Sleep is absolutely essential for muscle recovery and tissue repair, and without adequate sleep, we’re simply unable to recover optimally. 

Research has shown that alcohol disrupts our REM sleep (this is a deep sleep happens in intervals during the night and plays an important role in dreaming, memory, emotional processing, and healthy brain development), which means fatigue, drowsiness, and poor concentration throughout the day. This can make it hard to function in general, though this is even more prominent when trying to achieve a specific fitness or muscle-building goal. 


Does alcohol really prevent muscle growth?

It will come as no surprise that alcohol intake does negatively impact muscle protein synthesis, energy production, sleep, and hydration levels (the essentials of optimal muscle growth and exercise performance).  Again, excessive drinking has the most detrimental effect.. Finding a way to balance your social life with your training, dependent on your goals at the time, should be the priority.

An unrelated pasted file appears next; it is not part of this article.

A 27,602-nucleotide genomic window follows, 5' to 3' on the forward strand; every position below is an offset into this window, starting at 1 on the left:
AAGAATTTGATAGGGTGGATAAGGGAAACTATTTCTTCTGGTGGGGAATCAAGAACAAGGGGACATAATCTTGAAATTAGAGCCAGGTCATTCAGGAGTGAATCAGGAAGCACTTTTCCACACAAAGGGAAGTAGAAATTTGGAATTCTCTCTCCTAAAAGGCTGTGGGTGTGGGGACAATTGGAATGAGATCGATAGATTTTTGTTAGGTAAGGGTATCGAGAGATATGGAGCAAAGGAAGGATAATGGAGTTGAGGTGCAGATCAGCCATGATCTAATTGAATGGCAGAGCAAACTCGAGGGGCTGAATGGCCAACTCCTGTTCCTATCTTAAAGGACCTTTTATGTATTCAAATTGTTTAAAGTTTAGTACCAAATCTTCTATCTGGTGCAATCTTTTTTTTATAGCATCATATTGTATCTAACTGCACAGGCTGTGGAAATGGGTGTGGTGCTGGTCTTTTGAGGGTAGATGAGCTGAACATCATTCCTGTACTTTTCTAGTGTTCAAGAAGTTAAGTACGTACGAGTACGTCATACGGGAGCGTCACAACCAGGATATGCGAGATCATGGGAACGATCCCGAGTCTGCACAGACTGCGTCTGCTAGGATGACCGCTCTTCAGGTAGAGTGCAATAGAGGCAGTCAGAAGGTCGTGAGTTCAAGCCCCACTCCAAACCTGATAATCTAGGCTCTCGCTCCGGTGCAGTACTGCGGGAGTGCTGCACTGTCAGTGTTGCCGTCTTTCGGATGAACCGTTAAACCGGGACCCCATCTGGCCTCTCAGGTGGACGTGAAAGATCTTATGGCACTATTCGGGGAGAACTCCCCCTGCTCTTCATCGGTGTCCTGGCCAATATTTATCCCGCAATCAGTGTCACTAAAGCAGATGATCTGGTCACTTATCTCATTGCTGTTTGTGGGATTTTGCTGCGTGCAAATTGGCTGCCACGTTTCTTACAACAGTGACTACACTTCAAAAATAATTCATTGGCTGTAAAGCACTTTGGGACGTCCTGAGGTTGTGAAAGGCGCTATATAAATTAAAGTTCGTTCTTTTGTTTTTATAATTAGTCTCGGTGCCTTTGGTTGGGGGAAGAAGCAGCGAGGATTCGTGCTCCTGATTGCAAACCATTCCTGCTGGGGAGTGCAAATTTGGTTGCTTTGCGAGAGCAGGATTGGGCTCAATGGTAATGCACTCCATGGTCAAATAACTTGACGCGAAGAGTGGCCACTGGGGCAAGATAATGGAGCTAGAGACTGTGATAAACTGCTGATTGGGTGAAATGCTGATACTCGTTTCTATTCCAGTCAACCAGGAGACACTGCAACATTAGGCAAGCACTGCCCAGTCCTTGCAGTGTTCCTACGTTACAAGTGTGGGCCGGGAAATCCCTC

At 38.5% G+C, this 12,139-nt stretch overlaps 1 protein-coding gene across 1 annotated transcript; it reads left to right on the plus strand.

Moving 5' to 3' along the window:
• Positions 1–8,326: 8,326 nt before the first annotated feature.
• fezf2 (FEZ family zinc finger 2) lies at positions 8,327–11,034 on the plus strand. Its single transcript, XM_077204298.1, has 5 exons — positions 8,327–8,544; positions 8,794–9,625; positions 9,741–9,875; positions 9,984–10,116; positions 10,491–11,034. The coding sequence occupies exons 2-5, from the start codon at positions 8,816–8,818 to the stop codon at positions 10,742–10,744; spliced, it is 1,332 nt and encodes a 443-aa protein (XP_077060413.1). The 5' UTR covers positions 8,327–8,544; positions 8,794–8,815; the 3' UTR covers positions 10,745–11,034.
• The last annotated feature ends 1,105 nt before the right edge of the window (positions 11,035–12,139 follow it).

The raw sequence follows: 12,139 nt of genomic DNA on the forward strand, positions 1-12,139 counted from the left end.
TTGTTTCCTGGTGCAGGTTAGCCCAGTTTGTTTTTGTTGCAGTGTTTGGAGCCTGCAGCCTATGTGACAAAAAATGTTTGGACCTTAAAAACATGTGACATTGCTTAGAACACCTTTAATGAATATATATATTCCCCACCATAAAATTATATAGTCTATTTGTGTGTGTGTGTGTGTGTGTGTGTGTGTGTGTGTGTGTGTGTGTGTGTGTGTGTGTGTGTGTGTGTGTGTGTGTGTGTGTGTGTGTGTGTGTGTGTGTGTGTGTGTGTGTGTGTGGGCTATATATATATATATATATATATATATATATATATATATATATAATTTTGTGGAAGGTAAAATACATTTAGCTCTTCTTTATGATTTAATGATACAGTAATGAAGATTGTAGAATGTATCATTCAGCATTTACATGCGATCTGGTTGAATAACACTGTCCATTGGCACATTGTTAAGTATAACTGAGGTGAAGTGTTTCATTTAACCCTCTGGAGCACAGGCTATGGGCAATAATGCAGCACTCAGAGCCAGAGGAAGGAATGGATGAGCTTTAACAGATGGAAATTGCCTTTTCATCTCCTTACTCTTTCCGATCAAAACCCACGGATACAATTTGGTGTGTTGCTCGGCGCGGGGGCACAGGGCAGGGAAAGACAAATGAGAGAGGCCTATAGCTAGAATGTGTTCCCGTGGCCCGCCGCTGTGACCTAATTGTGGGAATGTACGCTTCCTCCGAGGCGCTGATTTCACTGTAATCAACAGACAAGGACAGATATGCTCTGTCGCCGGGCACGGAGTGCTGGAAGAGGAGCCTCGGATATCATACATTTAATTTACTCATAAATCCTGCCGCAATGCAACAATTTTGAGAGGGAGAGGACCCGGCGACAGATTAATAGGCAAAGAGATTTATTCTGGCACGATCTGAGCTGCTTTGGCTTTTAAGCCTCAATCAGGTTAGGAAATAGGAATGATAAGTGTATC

How to avoid alcohol killing your muscle gains

If you do like the occasional tipple and want to practise caution when it comes to protecting your gains, here are some of our key recommendations for limiting the negative impact of alcohol on muscle gains:

  • Limit consumption of alcohol altogether (for official guidance on units, visit this page at the NHS)
  • Drink plenty of water.
  • Consume low-calorie options to reduce the increased calorie intake associated with alcohol intake (vodka soda, light beers, etc).
  • Ensure you’re still getting an early night after a few drinks, always prioritising sleep.
  • Find a balance by factoring in your alcohol intake with your weekly calorie intake.


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  1. Parr EB, Camera DM, Areta JL, et al. Alcohol ingestion impairs maximal post-exercise rates of myofibrillar protein synthesis following a single bout of concurrent training. PLoS ONE. 2014;9(2):e88384. doi:10.1371/journal.pone.0088384
  2. Public Health Service, National Institutes of Health, National Institute on Alcohol Abuse and Alcoholism No. 26 PH 352
  3. Parr EB, Camera DM, Areta JL, Burke LM, Phillips SM, Hawley JA, Coffey VG. Alcohol ingestion impairs maximal post-exercise rates of myofibrillar protein synthesis following a single bout of concurrent training. PLoS One. 2014 Feb 12;9(2):e88384. doi: 10.1371/journal.pone.0088384. PMID: 24533082; PMCID: PMC3922864
  4. Parr EB, Camera DM, Areta JL, Burke LM, Phillips SM, Hawley JA, Coffey VG. Alcohol ingestion impairs maximal post-exercise rates of myofibrillar protein synthesis following a single bout of concurrent training. PLoS One. 2014 Feb 12;9(2):e88384. doi: 10.1371/journal.pone.0088384. PMID: 24533082; PMCID: PMC3922864.